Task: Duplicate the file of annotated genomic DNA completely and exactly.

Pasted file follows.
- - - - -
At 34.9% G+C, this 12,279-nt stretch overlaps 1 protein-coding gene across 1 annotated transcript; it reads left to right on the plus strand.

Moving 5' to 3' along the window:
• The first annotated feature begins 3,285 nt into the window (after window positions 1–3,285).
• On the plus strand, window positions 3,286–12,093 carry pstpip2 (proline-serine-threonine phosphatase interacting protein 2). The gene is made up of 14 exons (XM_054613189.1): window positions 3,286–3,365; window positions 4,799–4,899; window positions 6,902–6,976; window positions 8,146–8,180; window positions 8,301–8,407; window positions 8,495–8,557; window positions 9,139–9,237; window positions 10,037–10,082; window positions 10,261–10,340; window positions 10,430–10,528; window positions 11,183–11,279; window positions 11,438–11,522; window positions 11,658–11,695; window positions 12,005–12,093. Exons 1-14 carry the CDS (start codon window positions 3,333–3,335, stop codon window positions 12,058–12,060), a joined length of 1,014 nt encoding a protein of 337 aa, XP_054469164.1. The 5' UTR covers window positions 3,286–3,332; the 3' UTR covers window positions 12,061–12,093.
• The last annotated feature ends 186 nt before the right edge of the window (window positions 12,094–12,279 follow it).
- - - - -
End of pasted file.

At 34.9% G+C, this 12,279-nt stretch overlaps 1 protein-coding gene across 1 annotated transcript; it reads left to right on the plus strand.

Moving 5' to 3' along the window:
• The first annotated feature begins 3,285 nt into the window (after window positions 1–3,285).
• On the plus strand, window positions 3,286–12,093 carry pstpip2 (proline-serine-threonine phosphatase interacting protein 2). The gene is made up of 14 exons (XM_054613189.1): window positions 3,286–3,365; window positions 4,799–4,899; window positions 6,902–6,976; window positions 8,146–8,180; window positions 8,301–8,407; window positions 8,495–8,557; window positions 9,139–9,237; window positions 10,037–10,082; window positions 10,261–10,340; window positions 10,430–10,528; window positions 11,183–11,279; window positions 11,438–11,522; window positions 11,658–11,695; window positions 12,005–12,093. Exons 1-14 carry the CDS (start codon window positions 3,333–3,335, stop codon window positions 12,058–12,060), a joined length of 1,014 nt encoding a protein of 337 aa, XP_054469164.1. The 5' UTR covers window positions 3,286–3,332; the 3' UTR covers window positions 12,061–12,093.
• The last annotated feature ends 186 nt before the right edge of the window (window positions 12,094–12,279 follow it).